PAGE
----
Meaning: Become aware or conscious of (something); come to realize or understand.
Example: “his mouth fell open as he perceived the truth”
Synonyms: Discern, Recognize
Meaning: The action of endorsing someone or something.
Example: “the issue of full independence received overwhelming endorsement”
Synonyms: Support, Approval
Meaning: Express contempt for; ridicule.
Example: “the decision was derided by environmentalists”
Synonyms: Ridicule, Mock
Antonyms: Respect, Praise
Meaning: A system of government by one person with absolute power.
Synonyms: Absolutism, Autarchy
Meaning: (especially of something unwelcome) flourishing or spreading unchecked.
Example: “political violence was rampant”
Synonyms: Uncontrolled, Unrestrained
Meaning: A critical remark or comment.
Example: “the plaudits were beginning to outnumber the brickbats”
Meaning: Bitter criticism or malice.
Example: “her mother’s sudden gush of fury and vitriol”
Meaning: Become undone.
Example: “part of the crew neck had unravelled”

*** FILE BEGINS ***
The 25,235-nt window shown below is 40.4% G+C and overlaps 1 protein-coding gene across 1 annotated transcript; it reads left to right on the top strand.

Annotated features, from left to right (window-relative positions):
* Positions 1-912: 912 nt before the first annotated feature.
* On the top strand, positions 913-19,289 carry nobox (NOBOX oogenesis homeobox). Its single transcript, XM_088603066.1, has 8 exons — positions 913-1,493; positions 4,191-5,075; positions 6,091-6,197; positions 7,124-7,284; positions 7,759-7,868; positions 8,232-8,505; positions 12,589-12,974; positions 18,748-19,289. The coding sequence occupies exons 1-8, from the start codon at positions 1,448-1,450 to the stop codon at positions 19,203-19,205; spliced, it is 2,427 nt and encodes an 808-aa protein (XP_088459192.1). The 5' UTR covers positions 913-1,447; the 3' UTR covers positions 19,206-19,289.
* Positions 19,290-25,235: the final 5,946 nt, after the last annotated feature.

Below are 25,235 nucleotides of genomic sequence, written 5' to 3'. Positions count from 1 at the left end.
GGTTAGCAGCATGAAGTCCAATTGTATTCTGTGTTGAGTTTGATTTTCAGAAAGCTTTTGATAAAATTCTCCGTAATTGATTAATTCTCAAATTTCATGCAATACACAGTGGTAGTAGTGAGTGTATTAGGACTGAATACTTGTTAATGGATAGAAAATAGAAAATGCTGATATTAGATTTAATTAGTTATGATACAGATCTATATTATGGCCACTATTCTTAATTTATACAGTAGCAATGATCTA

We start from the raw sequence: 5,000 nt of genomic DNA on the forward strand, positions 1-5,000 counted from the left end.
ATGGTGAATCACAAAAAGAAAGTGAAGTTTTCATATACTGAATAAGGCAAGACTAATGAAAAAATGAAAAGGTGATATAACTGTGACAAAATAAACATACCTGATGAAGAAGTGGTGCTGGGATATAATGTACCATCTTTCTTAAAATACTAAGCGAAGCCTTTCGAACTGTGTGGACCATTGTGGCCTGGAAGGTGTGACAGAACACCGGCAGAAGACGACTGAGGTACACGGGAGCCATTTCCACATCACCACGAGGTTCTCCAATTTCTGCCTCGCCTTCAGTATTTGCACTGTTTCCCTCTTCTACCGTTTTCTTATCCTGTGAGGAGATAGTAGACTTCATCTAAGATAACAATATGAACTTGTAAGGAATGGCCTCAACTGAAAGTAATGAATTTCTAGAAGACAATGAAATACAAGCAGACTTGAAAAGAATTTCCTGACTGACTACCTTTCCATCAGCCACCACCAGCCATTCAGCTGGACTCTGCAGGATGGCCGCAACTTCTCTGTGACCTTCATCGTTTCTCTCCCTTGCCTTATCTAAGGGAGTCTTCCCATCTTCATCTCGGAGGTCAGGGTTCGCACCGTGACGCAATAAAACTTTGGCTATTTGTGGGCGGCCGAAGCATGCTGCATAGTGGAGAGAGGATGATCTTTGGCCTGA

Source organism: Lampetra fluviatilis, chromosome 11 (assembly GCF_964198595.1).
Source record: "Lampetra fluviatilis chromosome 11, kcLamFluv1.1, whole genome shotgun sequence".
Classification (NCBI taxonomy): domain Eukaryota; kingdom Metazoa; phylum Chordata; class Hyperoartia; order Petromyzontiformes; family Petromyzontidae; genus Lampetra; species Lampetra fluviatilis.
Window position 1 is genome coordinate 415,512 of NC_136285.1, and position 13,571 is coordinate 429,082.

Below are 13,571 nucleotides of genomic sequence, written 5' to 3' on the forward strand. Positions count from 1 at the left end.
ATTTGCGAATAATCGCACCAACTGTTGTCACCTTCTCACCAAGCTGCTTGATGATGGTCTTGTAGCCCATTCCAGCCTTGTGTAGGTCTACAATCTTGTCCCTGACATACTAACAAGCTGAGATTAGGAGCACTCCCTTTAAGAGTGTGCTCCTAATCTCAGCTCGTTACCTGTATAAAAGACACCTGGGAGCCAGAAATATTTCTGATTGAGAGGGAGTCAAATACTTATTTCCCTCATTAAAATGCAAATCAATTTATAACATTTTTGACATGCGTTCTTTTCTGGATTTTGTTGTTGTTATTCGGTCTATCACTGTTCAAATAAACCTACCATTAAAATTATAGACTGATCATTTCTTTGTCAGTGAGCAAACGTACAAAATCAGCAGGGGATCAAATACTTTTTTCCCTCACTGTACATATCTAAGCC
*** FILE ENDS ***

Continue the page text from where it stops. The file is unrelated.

Synonyms: Fail, Collapse
Meaning: To make an illegal copy of something in order to deceive.
Example: A number of forged works of art have been sold as genuine.
Meaning: Someone who has experience of many different parts of the world.
Example: Lisa is a real cosmopolitan.
Meaning: Extremely unpleasant.
Example: “he has a vile temper”
Synonyms: Unpleasant, Bad
Meaning: Express regret or disappointment about something.
Example: “she lamented the lack of shops in the town”
Synonyms: Deplore, Bewail
Meaning: Without being aware; unintentionally.
Example: “many users unwittingly expose their personal details to strangers online”
Meaning: Very weak or slight.
Example: “the tenuous link between interest rates and investment”
Synonyms: Weak, Suspect
Antonyms: Strong, Substantial
Meaning: A political system based on a very powerful leader, state control, and being extremely proud of country and race, and in which political opposition is not allowed.
Example: This year’s history syllabus covers the rise of Fascism in Europe.
Meaning: Very fine in texture or structure; of intricate workmanship or quality.
Example: “a delicate lace shawl”
Synonyms: Fine, Elegant
Antonyms: Crude, Coarse
Meaning: Hold (something) dear.
Example: “I cherish the letters she wrote”
Synonyms: Treasure, Prize
Meaning: The process of taking in and fully understanding information or ideas.
Example: “the assimilation of the knowledge of the Greeks”